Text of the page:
Society & Culture & Entertainment Music

The British Festival Craze

Numerous festivals from the muddy haven of Glastonbury, to the sandy sunny E4 on the beach, have seen a rise in popularity over the past decade through offering unique and once in a lifetime style experiences in fun and familiar locations.

Research group Mintel have shown that the number of festivals have erupted with 2010 alone hosting 715 music focused festivals just in the UK. Similarly, according to the BBC, in 2009 UK fans spend approximately 1.45 billion pounds on live gigs which has risen by 4% from its previous year. Of that, 275 million pounds was spent on festivals alone, showing its substantial portion of the market. This spend is directly from festival expenditure and does not even account for the large spending on attempts to impress with accessories, attire and joke related products.

Along with tickets purchases, the Independent highlights some of the other usual objects seen at every festival and although they may not always be things to be much proud of; they do include the strong desire for funky headgear and wild wellington boots, as being the basis for many shopping habits. This along with bright lights, whistles and often minimal clothing, explains why so many people love going to those events.

On the other hand, entertainment blog 'gigwise', have suggested that the general public are rapidly losing interest in the British festival craze. Originally festivals produced a unique experience, but as higher numbers of people have already had this experience, this once in a lifetime experience becomes one more of repetition, therefore not as attractive previously thought. Gigwise blame this on the lack of new content. They highlight that the location is not the issue, but more the content involved in making the festival, including the acts, entertainment and facilities. If festival organisers wish to attract new festival goers or even just retain current attendees, then they need new acts and new entertainment.

However this has become increasingly difficult with a lack of new UK stars. Apart from reality show Z-list celebrities; the UK music industry has slowed down producing lower numbers of 'fashionable' musicians and singers, meaning that many of the UK festivals have to hire either bands from previous years or those who have performed at other national festivals, therefore creating a lack of variety and a monotonous feel.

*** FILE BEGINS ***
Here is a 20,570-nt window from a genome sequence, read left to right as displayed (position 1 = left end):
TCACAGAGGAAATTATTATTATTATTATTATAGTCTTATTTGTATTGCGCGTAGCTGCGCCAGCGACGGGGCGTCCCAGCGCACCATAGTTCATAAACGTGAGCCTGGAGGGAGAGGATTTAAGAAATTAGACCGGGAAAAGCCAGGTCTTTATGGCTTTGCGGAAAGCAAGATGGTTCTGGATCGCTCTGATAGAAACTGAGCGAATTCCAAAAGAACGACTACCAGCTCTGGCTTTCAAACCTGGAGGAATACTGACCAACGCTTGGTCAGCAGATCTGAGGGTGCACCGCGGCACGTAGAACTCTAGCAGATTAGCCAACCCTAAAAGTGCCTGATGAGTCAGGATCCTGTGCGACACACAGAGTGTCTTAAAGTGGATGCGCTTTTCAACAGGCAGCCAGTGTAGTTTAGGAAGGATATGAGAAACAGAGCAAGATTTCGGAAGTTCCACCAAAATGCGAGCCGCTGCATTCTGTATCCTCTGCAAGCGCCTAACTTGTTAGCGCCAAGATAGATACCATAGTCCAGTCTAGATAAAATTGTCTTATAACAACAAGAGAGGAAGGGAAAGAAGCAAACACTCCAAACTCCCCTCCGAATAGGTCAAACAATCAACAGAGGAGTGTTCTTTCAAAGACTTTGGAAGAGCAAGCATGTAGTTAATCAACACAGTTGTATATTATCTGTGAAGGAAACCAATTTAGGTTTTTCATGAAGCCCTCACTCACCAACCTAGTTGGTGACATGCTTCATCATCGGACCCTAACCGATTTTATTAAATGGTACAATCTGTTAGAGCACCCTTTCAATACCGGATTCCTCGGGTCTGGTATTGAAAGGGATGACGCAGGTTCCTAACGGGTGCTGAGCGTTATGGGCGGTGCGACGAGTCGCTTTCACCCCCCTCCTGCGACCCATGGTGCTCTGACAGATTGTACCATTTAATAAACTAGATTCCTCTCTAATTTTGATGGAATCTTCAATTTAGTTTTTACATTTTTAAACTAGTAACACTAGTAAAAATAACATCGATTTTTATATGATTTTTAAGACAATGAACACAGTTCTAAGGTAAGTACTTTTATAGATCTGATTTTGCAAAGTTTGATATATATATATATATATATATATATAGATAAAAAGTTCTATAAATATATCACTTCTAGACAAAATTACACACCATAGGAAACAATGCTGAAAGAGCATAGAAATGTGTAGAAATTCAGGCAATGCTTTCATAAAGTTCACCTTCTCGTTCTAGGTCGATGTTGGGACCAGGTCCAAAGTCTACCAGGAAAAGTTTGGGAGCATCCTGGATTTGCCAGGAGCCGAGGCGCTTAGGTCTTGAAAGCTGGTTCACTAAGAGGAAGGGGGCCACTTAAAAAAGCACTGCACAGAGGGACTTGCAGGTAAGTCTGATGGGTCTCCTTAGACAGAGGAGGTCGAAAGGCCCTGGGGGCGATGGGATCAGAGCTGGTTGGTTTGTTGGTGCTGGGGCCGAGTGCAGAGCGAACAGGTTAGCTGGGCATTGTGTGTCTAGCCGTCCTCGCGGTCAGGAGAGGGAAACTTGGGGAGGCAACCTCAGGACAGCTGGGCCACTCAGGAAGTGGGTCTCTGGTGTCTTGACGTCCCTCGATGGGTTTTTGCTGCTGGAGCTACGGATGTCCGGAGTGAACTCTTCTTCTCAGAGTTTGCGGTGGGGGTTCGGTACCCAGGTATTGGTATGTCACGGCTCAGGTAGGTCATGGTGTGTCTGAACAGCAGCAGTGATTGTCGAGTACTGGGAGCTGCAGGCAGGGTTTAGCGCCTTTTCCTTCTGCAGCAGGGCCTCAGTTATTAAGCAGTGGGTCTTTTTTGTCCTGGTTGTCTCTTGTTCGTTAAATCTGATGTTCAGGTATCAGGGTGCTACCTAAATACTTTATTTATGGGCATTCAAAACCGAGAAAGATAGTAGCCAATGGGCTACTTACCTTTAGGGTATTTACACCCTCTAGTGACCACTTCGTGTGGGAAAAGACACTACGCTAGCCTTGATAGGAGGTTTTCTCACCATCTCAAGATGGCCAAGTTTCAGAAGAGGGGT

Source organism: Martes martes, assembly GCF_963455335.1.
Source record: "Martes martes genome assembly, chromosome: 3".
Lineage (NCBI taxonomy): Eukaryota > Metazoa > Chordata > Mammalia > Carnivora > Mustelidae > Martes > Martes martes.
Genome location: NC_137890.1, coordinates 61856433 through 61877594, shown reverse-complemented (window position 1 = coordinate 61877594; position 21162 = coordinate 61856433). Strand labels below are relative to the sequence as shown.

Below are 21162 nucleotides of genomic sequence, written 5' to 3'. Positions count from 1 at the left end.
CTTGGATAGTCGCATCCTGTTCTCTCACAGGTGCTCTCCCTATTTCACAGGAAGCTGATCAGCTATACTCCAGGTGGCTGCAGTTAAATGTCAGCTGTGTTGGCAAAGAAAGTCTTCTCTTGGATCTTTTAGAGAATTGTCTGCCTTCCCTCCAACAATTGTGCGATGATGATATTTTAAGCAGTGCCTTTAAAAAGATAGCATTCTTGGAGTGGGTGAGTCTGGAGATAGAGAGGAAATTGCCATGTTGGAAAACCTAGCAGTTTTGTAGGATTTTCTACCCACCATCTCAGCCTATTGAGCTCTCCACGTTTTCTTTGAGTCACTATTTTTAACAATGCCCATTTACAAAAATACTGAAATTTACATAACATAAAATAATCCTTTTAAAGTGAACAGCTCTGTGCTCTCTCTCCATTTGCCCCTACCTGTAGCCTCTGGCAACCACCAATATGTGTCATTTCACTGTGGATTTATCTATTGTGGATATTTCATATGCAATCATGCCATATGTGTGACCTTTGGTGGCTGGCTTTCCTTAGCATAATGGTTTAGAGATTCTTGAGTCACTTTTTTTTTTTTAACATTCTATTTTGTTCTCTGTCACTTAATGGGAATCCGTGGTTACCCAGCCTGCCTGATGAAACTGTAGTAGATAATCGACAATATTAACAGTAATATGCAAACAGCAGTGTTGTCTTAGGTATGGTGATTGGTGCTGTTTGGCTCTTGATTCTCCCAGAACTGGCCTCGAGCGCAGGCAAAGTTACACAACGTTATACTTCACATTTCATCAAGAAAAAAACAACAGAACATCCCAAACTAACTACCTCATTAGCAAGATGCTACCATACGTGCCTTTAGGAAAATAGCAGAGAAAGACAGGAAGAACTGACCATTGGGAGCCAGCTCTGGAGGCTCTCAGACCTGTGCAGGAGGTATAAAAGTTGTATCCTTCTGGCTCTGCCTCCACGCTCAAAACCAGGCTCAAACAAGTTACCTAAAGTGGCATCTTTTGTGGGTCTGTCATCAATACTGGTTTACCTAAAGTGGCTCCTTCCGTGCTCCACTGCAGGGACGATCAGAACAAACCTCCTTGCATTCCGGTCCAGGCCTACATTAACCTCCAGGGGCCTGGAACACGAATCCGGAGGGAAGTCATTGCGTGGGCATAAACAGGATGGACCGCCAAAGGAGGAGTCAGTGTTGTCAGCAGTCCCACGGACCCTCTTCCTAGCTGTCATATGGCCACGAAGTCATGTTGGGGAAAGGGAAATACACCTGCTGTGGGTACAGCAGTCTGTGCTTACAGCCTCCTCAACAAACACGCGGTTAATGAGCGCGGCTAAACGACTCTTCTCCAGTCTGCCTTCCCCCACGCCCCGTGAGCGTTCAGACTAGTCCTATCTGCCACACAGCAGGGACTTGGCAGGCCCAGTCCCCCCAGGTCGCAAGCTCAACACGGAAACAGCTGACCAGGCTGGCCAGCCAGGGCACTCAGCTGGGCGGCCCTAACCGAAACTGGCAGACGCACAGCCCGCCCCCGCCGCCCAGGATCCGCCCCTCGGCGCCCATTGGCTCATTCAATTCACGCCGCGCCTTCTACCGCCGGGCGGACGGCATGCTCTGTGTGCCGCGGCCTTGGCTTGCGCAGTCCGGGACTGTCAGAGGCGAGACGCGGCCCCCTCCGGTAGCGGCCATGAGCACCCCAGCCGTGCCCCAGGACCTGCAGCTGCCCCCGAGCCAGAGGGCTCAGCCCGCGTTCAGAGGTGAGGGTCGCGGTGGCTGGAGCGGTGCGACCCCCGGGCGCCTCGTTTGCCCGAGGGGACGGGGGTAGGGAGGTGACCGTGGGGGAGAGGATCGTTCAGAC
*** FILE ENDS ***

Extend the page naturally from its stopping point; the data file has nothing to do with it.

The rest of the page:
Conversely, many festival enthusiasts would claim that their passion and interest in festivals will never die. Even with the industry slowing, plenty of people still drive enough demand to keep these events acquiring substantial profits from the general public. Additionally, festival blogger 'efestivals' found that although the media representation of negative festival press has increased, the number of festival cancels have in fact declined in a growing market. Furthermore, they have noted that the reason for the sustained high number of festival cancellations is mainly due to bad weather, therefore for those future events remember to bring along suitable attire.

Overall the future for festivals is unpredicted. Some claim a decline whilst others suggest real growth. Although the craze of the festivals is not emphasised as much in dominating media, these events must still have a fair number of attendees to still be running successfully, therefore it seemingly shows the end of the festival is not yet nigh.

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